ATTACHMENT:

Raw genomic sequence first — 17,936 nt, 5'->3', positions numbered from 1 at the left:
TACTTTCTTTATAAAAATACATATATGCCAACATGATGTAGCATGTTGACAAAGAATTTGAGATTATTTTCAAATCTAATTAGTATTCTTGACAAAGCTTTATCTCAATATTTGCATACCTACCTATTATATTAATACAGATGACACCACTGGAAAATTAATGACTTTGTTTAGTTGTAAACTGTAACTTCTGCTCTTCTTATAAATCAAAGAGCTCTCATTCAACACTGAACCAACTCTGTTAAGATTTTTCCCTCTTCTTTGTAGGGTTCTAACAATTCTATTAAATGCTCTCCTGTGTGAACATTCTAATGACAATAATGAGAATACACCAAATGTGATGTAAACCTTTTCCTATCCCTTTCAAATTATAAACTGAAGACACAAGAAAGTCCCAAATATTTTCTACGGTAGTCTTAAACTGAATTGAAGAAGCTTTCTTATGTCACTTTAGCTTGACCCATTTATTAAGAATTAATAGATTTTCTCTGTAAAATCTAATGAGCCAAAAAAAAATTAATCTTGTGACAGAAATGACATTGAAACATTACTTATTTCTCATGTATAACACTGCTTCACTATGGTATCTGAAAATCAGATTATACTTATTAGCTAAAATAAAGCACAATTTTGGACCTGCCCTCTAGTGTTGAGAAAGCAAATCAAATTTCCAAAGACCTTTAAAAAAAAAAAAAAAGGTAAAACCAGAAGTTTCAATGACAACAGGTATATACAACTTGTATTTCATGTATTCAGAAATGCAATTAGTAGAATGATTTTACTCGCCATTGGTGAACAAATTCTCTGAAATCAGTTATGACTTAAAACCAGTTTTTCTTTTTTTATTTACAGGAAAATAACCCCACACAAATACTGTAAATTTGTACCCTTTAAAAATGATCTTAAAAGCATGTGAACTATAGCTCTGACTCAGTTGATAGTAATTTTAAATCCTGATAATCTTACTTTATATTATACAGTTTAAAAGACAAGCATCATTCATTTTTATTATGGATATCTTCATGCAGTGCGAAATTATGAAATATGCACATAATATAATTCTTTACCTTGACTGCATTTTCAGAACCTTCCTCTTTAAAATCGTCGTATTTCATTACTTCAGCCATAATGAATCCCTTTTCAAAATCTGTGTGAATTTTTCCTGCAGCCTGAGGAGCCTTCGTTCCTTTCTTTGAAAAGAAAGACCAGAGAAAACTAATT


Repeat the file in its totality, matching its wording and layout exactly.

Raw genomic sequence first — 17,936 nt, 5'->3', positions numbered from 1 at the left:
TACTTTCTTTATAAAAATACATATATGCCAACATGATGTAGCATGTTGACAAAGAATTTGAGATTATTTTCAAATCTAATTAGTATTCTTGACAAAGCTTTATCTCAATATTTGCATACCTACCTATTATATTAATACAGATGACACCACTGGAAAATTAATGACTTTGTTTAGTTGTAAACTGTAACTTCTGCTCTTCTTATAAATCAAAGAGCTCTCATTCAACACTGAACCAACTCTGTTAAGATTTTTCCCTCTTCTTTGTAGGGTTCTAACAATTCTATTAAATGCTCTCCTGTGTGAACATTCTAATGACAATAATGAGAATACACCAAATGTGATGTAAACCTTTTCCTATCCCTTTCAAATTATAAACTGAAGACACAAGAAAGTCCCAAATATTTTCTACGGTAGTCTTAAACTGAATTGAAGAAGCTTTCTTATGTCACTTTAGCTTGACCCATTTATTAAGAATTAATAGATTTTCTCTGTAAAATCTAATGAGCCAAAAAAAAATTAATCTTGTGACAGAAATGACATTGAAACATTACTTATTTCTCATGTATAACACTGCTTCACTATGGTATCTGAAAATCAGATTATACTTATTAGCTAAAATAAAGCACAATTTTGGACCTGCCCTCTAGTGTTGAGAAAGCAAATCAAATTTCCAAAGACCTTTAAAAAAAAAAAAAAAGGTAAAACCAGAAGTTTCAATGACAACAGGTATATACAACTTGTATTTCATGTATTCAGAAATGCAATTAGTAGAATGATTTTACTCGCCATTGGTGAACAAATTCTCTGAAATCAGTTATGACTTAAAACCAGTTTTTCTTTTTTTATTTACAGGAAAATAACCCCACACAAATACTGTAAATTTGTACCCTTTAAAAATGATCTTAAAAGCATGTGAACTATAGCTCTGACTCAGTTGATAGTAATTTTAAATCCTGATAATCTTACTTTATATTATACAGTTTAAAAGACAAGCATCATTCATTTTTATTATGGATATCTTCATGCAGTGCGAAATTATGAAATATGCACATAATATAATTCTTTACCTTGACTGCATTTTCAGAACCTTCCTCTTTAAAATCGTCGTATTTCATTACTTCAGCCATAATGAATCCCTTTTCAAAATCTGTGTGAATTTTTCCTGCAGCCTGAGGAGCCTTCGTTCCTTTCTTTGAAAAGAAAGACCAGAGAAAACTAATT